November 2019 Client Letter
For investors who may be new to dividend investing, a tempting first place to look for ideas is with the highest-yielding dividend stocks. If dividends are the goal, the assumption is bigger dividends are better than smaller dividends.
Take the S&P 500 as an example. The 10 highest-yielding stocks in the index have an average yield of almost 8% compared to less than 2% for an S&P 500 ETF. An 8% yield is surely better than a 2% yield reason some beginners. And with Macy’s yielding 10.3% and L Brands (Victoria’s Secret, Pink, Bath & Body Works) yielding 7.1% among the group, the familiarity of these household names can lead to misplaced confidence in such a strategy.
What’s wrong with just buying Macy’s, L Brands, and the eight other highest-yielding stocks in the S&P 500 and calling it a day?
The problem with limiting your dividend portfolio to the highest yielders is they are often the companies most likely to cut their dividends. For example, four of the ten highest-yielding S&P 500 stocks at year-end 2016 have since decreased or eliminated their dividend. The average return of that group of stocks since year-end 2016 is -33%.
The Best Dividend Stocks
As most seasoned dividend investors would likely tell you, selecting the best dividend stocks isn’t as simple as buying the highest-yielding companies. The chart below compares the long-term performance of five different dividend-investing strategies.
The first strategy, represented by the column to the far-right, ranks all U.S. stocks by dividend yield and then invests in the highest-yielding 10% of stocks. All stocks are re-ranked, and the portfolio is reformed annually. The second strategy, represented by the second column in from the right, buys companies in the second-highest 10% as ranked by yield. The other three portfolios follow suit.
The Best-Performing Dividend Investment Strategy
As our dividend strategy chart illustrates, investing in the highest-yielding stocks hasn’t delivered the best returns. The best-performing dividend investing strategy out of the five shown here is the portfolio that invests in dividend-paying stocks in the third-highest 10% of stocks ranked by yield.
Proper Dividend Investing Weighs a Range of Factors
This doesn’t mean you should buy only stocks in the third group when ranked by yield, but it does mean you should weigh a range of factors when crafting dividend portfolios. A juicy yield is certainly one consideration, but dividend safety and dividend growth are others that may be even more important.
Our dividend-focused Retirement Compounders® program takes into account dividend yield, dividend growth, dividend consistency, and dividend safety, among other factors.
Our goal is not to craft a portfolio with the highest yield. We instead seek to craft portfolios that generate a sustainable and rising income stream that harnesses the profound power of compounding.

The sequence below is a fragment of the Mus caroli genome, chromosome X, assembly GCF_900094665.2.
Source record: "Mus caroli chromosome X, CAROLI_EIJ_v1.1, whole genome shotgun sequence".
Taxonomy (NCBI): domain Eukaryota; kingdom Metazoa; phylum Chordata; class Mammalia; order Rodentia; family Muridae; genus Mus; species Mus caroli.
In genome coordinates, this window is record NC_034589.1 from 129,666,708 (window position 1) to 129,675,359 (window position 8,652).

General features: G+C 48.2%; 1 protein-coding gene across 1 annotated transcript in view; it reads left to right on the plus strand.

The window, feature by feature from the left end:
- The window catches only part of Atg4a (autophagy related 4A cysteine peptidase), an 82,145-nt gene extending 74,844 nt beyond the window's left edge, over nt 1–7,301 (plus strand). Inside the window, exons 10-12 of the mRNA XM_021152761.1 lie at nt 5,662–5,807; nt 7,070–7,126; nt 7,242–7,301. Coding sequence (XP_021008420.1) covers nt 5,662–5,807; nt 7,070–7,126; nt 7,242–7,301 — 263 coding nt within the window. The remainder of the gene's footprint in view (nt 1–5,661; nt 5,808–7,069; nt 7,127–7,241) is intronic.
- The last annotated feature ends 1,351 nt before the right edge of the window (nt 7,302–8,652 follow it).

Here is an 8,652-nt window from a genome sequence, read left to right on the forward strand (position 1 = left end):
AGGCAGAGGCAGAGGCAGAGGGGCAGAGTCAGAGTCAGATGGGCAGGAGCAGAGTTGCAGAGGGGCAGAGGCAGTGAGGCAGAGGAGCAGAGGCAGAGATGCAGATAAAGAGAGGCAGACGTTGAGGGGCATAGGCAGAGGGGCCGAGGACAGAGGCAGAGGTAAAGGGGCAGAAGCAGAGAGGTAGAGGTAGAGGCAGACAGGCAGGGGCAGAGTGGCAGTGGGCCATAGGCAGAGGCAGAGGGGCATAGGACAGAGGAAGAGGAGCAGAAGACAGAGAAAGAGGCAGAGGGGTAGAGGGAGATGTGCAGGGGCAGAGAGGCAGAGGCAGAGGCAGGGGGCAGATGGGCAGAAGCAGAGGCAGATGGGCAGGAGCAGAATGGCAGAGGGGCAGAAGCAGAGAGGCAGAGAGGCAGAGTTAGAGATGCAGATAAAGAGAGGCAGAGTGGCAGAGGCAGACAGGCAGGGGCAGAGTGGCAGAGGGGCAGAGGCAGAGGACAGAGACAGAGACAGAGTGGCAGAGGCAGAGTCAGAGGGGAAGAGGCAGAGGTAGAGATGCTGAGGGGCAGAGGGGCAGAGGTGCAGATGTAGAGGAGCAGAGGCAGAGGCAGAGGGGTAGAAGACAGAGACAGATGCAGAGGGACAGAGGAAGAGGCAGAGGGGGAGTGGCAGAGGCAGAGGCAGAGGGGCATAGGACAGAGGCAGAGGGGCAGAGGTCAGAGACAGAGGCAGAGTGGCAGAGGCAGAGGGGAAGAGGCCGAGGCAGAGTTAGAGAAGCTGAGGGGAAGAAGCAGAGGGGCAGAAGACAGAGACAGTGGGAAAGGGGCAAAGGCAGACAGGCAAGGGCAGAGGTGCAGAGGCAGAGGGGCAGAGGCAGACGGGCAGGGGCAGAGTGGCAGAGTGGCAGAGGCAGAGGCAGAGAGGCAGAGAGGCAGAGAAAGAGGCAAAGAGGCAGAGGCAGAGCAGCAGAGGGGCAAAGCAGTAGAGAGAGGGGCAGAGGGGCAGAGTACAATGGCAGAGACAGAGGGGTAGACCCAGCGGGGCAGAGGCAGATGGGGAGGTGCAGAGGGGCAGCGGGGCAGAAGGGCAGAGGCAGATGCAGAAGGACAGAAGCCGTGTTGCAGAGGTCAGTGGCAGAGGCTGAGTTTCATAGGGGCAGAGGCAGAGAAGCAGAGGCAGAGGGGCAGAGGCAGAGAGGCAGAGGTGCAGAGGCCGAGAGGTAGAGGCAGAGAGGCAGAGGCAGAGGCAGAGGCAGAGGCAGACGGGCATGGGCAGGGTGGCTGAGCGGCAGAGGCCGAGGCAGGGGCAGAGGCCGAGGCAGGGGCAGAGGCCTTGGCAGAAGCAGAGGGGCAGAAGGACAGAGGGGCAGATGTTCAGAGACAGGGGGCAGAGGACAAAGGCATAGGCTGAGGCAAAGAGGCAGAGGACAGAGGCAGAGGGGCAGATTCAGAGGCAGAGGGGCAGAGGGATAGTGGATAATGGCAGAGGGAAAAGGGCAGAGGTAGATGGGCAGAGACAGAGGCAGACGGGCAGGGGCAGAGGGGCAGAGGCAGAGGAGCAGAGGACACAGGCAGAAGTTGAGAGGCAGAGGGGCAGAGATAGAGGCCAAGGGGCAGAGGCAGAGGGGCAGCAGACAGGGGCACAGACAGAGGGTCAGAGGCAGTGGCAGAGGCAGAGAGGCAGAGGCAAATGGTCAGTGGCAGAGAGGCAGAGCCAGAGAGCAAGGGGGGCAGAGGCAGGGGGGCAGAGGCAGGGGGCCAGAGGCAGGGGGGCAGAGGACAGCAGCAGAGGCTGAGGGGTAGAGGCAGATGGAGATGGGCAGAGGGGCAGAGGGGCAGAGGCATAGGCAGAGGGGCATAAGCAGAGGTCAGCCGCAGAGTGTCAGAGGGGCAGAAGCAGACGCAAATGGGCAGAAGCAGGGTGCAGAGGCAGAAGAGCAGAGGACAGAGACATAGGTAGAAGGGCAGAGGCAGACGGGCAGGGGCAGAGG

Dividend Stocks Help You Stay the Course
Investing in companies that pay a steady stream of income can help investors in or nearing retirement to stay the course.
During bull markets, many investors have an easy time riding though the minor ups and downs; but when bear markets begin, investing becomes much more difficult. Bear markets can be frightening. For starters, the losses can come with staggering velocity.
Historically, bear markets move from peak to trough more than twice as fast as bull markets move from trough to peak.
Last year was a good example. A New York Times piece in December 2018 titled “Investors Have Nowhere to Hide as Stocks, Bonds, and Commodities All Tumble” captured the mood.
For the first time in decades, every major type of investment has fared poorly, as the outlook for economic growth and corporate profits is dampened by rising trade tensions and interest rates. Stocks around the world are getting pummeled, while commodities and bonds are tumbling—all of which have left investors with few places to put their money.
If this persists or grows worse, it could create a damaging feedback loop, with doubts about the economy hurting the markets, and trouble in the markets undermining growth.
From its September 20, 2018, high, the S&P 500 lost 19.8% through its December 24 low. That three-month loss wiped out all of the index’s capital appreciation of the prior 20 months.
This year, the fear of recession has been replaced by the fear of missing out. In a survey of fund managers, Bank of America found in its latest monthly survey that institutional investors deployed the most cash since President Trump was elected in 2016. Today, cash on hand at funds is at its lowest level since June of 2013.
Risk and Reward
If you find yourself wanting to sell all your stocks when markets are caving in and all your bonds when stocks are rallying to capture a little more upside, it may be time to reevaluate your risk tolerance.
Determining how much risk you can afford to take and how much risk you are comfortable taking is key. Many investors are willing to forgo some amount of return to reduce the potential for loss.
The “efficient frontier” concept, created by economist Harry Markowitz in 1952, measures the efficient diversification of investments that delivers the highest level of return at the lowest possible risk.
Investors must consider the trade-off between risk and reward in their portfolios. You can see on the chart below an efficient frontier line representing risk vs. reward for a portfolio allocated between different proportions of stocks and bonds.